“33. … Even though the use of expert testimony was not in itself at issue in the present case — this appeal concerns the application of a scientific technique to the testimony of a lay witness — the threshold reliability of the technique, and its impact on the testimony, remains crucial to the fairness of the trial.”

The emphasis is on the threshold of reliability and the fairness of the trial. The majority concluded, para 55, and 65-66, that “this technique and its impact on human memory are not understood well enough for post-hypnosis testimony to be sufficiently reliable to be used in a court of law.” That applies to the witness’s evidence on topics that have been the subject of hypnosis. As far as evidence from the witness about matters that have not been mentioned under hypnosis, (as held by the majority except Charron J) the judge determines admissibility by assessing whether the detrimental effects of hypnosis are outweighed by the probative value of the evidence (para 64). Charron J would not require the balancing exercise to automatically apply here (para 87), and she would also allow evidence of topics covered under hypnosis to be given if supported by a pre-hypnosis consistent statement (para 88).

The minority (Bastarache, Abella and Rothstein JJ) would have admitted the post-hypnotic evidence, preferring not to change the rule. They declined to classify this area as novel science, and would have confined the reliability test, in this context, to novel science. They considered that the majority had placed too high a standard for consensus in the expert community. In particular, they held that the majority’s approach, which took judicial notice of cases in the USA in which experts had expressed doubts on the reliability of testimony by witnesses who had been hypnotised, amounted to denying a party in the present case the opportunity to cross-examine those experts.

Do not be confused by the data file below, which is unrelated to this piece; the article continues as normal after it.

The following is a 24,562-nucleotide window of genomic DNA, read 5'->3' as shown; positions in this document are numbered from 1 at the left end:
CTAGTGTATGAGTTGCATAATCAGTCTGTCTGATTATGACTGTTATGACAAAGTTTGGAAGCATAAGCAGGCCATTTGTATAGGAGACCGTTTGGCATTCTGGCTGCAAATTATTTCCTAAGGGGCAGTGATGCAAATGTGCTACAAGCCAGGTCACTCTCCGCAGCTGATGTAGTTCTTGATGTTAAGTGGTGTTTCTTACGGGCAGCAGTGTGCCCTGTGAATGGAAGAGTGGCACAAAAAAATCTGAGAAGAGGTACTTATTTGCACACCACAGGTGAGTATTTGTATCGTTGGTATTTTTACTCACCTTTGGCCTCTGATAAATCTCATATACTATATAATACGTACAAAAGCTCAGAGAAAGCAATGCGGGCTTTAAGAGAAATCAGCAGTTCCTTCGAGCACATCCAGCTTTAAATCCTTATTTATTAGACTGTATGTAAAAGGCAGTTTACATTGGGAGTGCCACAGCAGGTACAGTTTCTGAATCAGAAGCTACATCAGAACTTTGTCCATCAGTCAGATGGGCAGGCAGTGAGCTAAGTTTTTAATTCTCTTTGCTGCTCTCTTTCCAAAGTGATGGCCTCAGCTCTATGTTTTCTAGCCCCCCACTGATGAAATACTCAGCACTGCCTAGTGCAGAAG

The Court in Trochym was unanimous on another aspect of the appeal: similar fact evidence had been wrongly admitted. A single incident (knocking on the victim’s door after a fight with her) did not disclose a pattern of behaviour, and was not unique conduct that identified the offender (paras 74-78, 83; 185, 187).

This case illustrates that there are times when the judge cannot simply say that the issue of admissibility depends on whether the probative value of the evidence outweighs its unfairly prejudicial effect. The first requirement is relevance, and relevance depends on whether the evidence has a tendency to prove or disprove a matter in issue, and that in turn depends on a threshold of reliability. Doubts about the probative value of evidence may extend beyond the balancing exercise, to the more fundamental question of relevance.

No comments: